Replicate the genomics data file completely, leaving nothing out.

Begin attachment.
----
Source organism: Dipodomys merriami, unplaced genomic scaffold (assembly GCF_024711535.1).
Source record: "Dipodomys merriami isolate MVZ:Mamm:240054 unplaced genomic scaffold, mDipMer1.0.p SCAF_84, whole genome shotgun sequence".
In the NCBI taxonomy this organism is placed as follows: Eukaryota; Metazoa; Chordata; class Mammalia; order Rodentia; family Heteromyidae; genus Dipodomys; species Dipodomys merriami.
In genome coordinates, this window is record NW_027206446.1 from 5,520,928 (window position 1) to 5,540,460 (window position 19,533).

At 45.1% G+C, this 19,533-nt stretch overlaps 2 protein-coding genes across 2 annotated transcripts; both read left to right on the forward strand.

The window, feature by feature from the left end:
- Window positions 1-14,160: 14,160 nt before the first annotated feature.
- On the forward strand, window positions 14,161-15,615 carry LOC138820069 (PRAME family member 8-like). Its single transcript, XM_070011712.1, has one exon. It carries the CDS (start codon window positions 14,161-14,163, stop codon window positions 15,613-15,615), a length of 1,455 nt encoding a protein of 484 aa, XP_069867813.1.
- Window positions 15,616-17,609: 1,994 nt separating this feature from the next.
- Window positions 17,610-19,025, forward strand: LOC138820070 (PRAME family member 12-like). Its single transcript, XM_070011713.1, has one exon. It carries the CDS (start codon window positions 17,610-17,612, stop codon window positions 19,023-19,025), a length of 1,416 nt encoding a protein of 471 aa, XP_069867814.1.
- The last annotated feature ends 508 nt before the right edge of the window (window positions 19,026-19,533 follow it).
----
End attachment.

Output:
Source organism: Dipodomys merriami, unplaced genomic scaffold (assembly GCF_024711535.1).
Source record: "Dipodomys merriami isolate MVZ:Mamm:240054 unplaced genomic scaffold, mDipMer1.0.p SCAF_84, whole genome shotgun sequence".
In the NCBI taxonomy this organism is placed as follows: Eukaryota; Metazoa; Chordata; class Mammalia; order Rodentia; family Heteromyidae; genus Dipodomys; species Dipodomys merriami.
In genome coordinates, this window is record NW_027206446.1 from 5,520,928 (window position 1) to 5,540,460 (window position 19,533).

At 45.1% G+C, this 19,533-nt stretch overlaps 2 protein-coding genes across 2 annotated transcripts; both read left to right on the forward strand.

The window, feature by feature from the left end:
- Window positions 1-14,160: 14,160 nt before the first annotated feature.
- On the forward strand, window positions 14,161-15,615 carry LOC138820069 (PRAME family member 8-like). Its single transcript, XM_070011712.1, has one exon. It carries the CDS (start codon window positions 14,161-14,163, stop codon window positions 15,613-15,615), a length of 1,455 nt encoding a protein of 484 aa, XP_069867813.1.
- Window positions 15,616-17,609: 1,994 nt separating this feature from the next.
- Window positions 17,610-19,025, forward strand: LOC138820070 (PRAME family member 12-like). Its single transcript, XM_070011713.1, has one exon. It carries the CDS (start codon window positions 17,610-17,612, stop codon window positions 19,023-19,025), a length of 1,416 nt encoding a protein of 471 aa, XP_069867814.1.
- The last annotated feature ends 508 nt before the right edge of the window (window positions 19,026-19,533 follow it).